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Old 11-30-01, 05:23 AM   #1
roadbuzz
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Simple Green and Alu

Found this in rec.bikes.tech, cross posted from alt.mountain-bike. Thought it would be of interest:

----- Original Message -----
From: "Gary J. Harris" <gharris2b26@yahoo.com>
Newsgroups: alt.mountain-bike
Sent: Wednesday, November 28, 2001 7:53 AM
Subject: Simple Green & Aluminum Mountain Bikes


> Presented for your consideration:
>
> I've seen a number of postings from mountain bikers that
> use Simple Green to clean their bikes and/or components.
> I myself used it as a general cleaner/degreaser on my bike
> but have discontinued the practice since I came across
> reports that the US Army and Air Force had prohibited its
> use on their aircraft and other equipment. Now you can
> think what you like about the Army and Air Force or even
> the US government in general, but when it comes down to
> taking care of its equipment, they have a pretty good
> record.
>
> The AOPA (Airplane Owners and Operators Association) has
> also come out recommending against its use. Airplanes
> constitue a pretty big investment and they are not cheap
> to repair and maintain. The AOPA is a private group not
> usually given to putting out bad advice to their members.
>
> Aviation-grade aluminum is pretty expensive stuff. The
> paint used in painting aircraft is usually very high
> quality and much more durable than auto paint, and
> probably the paint used to on bicycles. I don't have
> any credentials in metallurgy but I do know that aluminum
> bike frames in particular are touted as being high-grade
> aluminum. Other components are made of aluminum as well,
> like cassettes and handlebars. I also seem to remember
> the words 'aviation grade' used in describing the
> materials used in some bicycle parts.
>
> So between the the US Army, the US Air Force, and the
> AOPA, I think their advice on this issue is worth
> considering. There are enough other products available
> that do as good or better job than Simple Green that this
> should not be a showstopper for anyone.
>
>
> Below are excerpts of some of the inforamtion available
> on the web:
>
> Aircraft Cleaners
>
> Simple Green and other cleaners that are not listed in the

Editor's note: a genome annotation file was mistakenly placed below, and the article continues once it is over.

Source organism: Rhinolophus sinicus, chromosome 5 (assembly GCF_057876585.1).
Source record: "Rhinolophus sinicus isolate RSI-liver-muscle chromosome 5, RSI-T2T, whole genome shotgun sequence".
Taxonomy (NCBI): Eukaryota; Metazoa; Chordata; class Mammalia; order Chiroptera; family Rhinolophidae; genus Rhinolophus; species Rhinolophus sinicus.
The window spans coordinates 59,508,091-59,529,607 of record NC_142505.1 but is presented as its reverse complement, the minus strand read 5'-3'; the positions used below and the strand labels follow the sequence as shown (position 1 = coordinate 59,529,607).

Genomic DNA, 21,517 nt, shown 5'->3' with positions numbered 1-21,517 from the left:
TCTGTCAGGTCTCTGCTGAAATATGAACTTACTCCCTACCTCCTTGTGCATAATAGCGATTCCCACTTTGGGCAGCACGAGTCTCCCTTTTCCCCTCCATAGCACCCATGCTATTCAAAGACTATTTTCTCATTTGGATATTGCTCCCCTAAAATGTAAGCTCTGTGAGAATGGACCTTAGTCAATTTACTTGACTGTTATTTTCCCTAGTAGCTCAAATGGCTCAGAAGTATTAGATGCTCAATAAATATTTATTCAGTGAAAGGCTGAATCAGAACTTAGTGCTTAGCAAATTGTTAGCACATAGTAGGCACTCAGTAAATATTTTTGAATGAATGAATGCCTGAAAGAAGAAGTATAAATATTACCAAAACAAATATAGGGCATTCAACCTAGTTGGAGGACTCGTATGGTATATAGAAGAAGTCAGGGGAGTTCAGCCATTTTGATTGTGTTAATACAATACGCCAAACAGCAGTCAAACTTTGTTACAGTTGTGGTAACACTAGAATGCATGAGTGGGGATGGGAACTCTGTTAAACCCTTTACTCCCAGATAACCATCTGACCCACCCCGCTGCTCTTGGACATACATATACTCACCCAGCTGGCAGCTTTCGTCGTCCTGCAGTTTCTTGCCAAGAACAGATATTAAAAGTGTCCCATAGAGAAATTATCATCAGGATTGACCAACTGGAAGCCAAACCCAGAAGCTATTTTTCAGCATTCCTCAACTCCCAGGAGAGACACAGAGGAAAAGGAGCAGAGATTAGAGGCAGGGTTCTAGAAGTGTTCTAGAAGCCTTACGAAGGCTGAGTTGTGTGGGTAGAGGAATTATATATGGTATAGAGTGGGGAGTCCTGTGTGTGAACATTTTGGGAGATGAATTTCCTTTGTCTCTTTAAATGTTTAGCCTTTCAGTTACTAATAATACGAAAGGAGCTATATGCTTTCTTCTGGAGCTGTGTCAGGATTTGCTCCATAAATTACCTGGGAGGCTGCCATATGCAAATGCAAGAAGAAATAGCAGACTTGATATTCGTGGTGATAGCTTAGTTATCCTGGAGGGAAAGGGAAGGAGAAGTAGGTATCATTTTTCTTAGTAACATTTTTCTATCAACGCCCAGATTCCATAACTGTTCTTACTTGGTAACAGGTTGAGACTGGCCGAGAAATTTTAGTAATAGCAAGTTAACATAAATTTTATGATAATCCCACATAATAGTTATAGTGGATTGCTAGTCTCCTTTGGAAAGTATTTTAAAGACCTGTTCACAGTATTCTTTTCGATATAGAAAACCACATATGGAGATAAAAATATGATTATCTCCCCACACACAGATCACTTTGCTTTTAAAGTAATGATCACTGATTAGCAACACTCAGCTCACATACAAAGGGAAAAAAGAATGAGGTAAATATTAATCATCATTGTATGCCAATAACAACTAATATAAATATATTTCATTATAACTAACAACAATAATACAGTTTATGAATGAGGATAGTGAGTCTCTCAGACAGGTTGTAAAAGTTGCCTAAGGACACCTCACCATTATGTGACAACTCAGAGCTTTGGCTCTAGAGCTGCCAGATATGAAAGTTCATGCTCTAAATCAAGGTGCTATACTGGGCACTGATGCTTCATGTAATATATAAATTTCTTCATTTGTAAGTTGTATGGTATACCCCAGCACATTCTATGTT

> Technical Manuals are taboo for a very good reason - they
> hurt the metal used to build the machine.
>
> It has been brought to the attention of the U.S. Army
> Aviation Missile Command (AMCOM) Depot Maintenance
> Engineering Team that numerous units are using the
> commercial product SIMPLE GREEN as an aircraft wash.
> STOP! This product has been through Department of Defense
> (DOD) testing and was determined to be highly corrosive
> on aircraft aluminum and also a catalyst for Hydrogen
> Embrittlement in high strength aircraft alloys.
>
> While a highly effective cleaning agent for floors and
> non-aluminum / non-high strength alloy vehicles this
> product is not approved for aviation usage. If your unit
> has been using SIMPLE GREEN on a regular basis, it is
> recommended that a thorough fresh water wash with the
> approved cleaners per the appropriate airframe maintenance
> manuals be accomplished as soon as practicable. This
> should be followed up with a corrosion inspection /
> treatment and application of approved Corrosion
> Prevention Compounds (CPCs).
>
> Mr. Richard Cardinale, corrosion@amcom-cc.army.mil
> (361)961-4041, DSN 861-4041
>
> http://safety.army.mil/pages/lessons...plegreens.html
> ============================
>
> AOPA advised caution with any cleaner and stated that "No
> cleaner should be left on an aircraft for an extended
> period; any cleaner should be promptly and thoroughly
> rinsed off the airframe with water."
>
> It's Simple -- Don't Use This To Clean Aluminum
>
> A well-known aviation magazine this month published a
> feature article on cleaning one's aircraft and getting
> it ready for spring flying. Only one problem -- a product
> the article recommended as safe for aviation use has been
> proven corrosive to aluminum. The product is Simple Green,
> a popular household cleaning liquid. According to the
> magazine's May issue -- which included a photo of Simple
> Green and other products -- the liquid "does an admirable
> job for a fraction of the cost of the aviation cleaners."
> While that may be true as far as it goes, both the U.S.
> Air Force and the U.S. Army have conducted tests of Simple
> Green and strongly urge that it not be used to clean
> aluminum structures. In one test conducted by the U.S.